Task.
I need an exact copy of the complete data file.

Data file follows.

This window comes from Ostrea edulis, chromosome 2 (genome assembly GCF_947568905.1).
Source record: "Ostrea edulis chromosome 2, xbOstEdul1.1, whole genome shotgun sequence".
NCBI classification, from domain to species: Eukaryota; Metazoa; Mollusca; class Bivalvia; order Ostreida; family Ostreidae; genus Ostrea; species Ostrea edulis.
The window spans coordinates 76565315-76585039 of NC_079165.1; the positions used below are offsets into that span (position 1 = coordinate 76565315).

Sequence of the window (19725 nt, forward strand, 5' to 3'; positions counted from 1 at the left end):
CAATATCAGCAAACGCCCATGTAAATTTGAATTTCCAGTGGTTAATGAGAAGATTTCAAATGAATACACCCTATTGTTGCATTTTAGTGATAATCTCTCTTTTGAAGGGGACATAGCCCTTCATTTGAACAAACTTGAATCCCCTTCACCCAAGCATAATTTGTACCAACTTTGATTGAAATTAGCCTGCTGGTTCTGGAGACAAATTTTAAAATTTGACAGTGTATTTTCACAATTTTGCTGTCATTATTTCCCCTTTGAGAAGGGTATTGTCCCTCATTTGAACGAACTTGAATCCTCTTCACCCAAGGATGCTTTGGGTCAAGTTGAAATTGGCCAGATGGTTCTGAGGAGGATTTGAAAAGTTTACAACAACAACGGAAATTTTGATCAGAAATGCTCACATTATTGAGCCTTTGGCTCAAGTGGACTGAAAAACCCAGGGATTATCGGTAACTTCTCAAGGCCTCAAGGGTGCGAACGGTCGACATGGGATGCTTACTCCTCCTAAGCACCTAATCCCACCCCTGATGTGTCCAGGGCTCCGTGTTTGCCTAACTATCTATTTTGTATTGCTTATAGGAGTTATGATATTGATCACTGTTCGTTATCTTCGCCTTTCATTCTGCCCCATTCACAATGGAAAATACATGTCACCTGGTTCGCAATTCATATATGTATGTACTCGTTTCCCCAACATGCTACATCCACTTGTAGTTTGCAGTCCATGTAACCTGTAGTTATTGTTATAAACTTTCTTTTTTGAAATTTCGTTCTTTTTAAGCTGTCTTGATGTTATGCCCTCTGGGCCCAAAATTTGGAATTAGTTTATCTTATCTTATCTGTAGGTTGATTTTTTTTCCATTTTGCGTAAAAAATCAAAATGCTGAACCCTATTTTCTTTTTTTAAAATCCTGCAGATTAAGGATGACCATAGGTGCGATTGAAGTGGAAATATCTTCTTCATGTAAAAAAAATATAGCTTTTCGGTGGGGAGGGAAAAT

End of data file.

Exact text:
This window comes from Ostrea edulis, chromosome 2 (genome assembly GCF_947568905.1).
Source record: "Ostrea edulis chromosome 2, xbOstEdul1.1, whole genome shotgun sequence".
NCBI classification, from domain to species: Eukaryota; Metazoa; Mollusca; class Bivalvia; order Ostreida; family Ostreidae; genus Ostrea; species Ostrea edulis.
The window spans coordinates 76565315-76585039 of NC_079165.1; the positions used below are offsets into that span (position 1 = coordinate 76565315).

Sequence of the window (19725 nt, forward strand, 5' to 3'; positions counted from 1 at the left end):
CAATATCAGCAAACGCCCATGTAAATTTGAATTTCCAGTGGTTAATGAGAAGATTTCAAATGAATACACCCTATTGTTGCATTTTAGTGATAATCTCTCTTTTGAAGGGGACATAGCCCTTCATTTGAACAAACTTGAATCCCCTTCACCCAAGCATAATTTGTACCAACTTTGATTGAAATTAGCCTGCTGGTTCTGGAGACAAATTTTAAAATTTGACAGTGTATTTTCACAATTTTGCTGTCATTATTTCCCCTTTGAGAAGGGTATTGTCCCTCATTTGAACGAACTTGAATCCTCTTCACCCAAGGATGCTTTGGGTCAAGTTGAAATTGGCCAGATGGTTCTGAGGAGGATTTGAAAAGTTTACAACAACAACGGAAATTTTGATCAGAAATGCTCACATTATTGAGCCTTTGGCTCAAGTGGACTGAAAAACCCAGGGATTATCGGTAACTTCTCAAGGCCTCAAGGGTGCGAACGGTCGACATGGGATGCTTACTCCTCCTAAGCACCTAATCCCACCCCTGATGTGTCCAGGGCTCCGTGTTTGCCTAACTATCTATTTTGTATTGCTTATAGGAGTTATGATATTGATCACTGTTCGTTATCTTCGCCTTTCATTCTGCCCCATTCACAATGGAAAATACATGTCACCTGGTTCGCAATTCATATATGTATGTACTCGTTTCCCCAACATGCTACATCCACTTGTAGTTTGCAGTCCATGTAACCTGTAGTTATTGTTATAAACTTTCTTTTTTGAAATTTCGTTCTTTTTAAGCTGTCTTGATGTTATGCCCTCTGGGCCCAAAATTTGGAATTAGTTTATCTTATCTTATCTGTAGGTTGATTTTTTTTCCATTTTGCGTAAAAAATCAAAATGCTGAACCCTATTTTCTTTTTTTAAAATCCTGCAGATTAAGGATGACCATAGGTGCGATTGAAGTGGAAATATCTTCTTCATGTAAAAAAAATATAGCTTTTCGGTGGGGAGGGAAAAT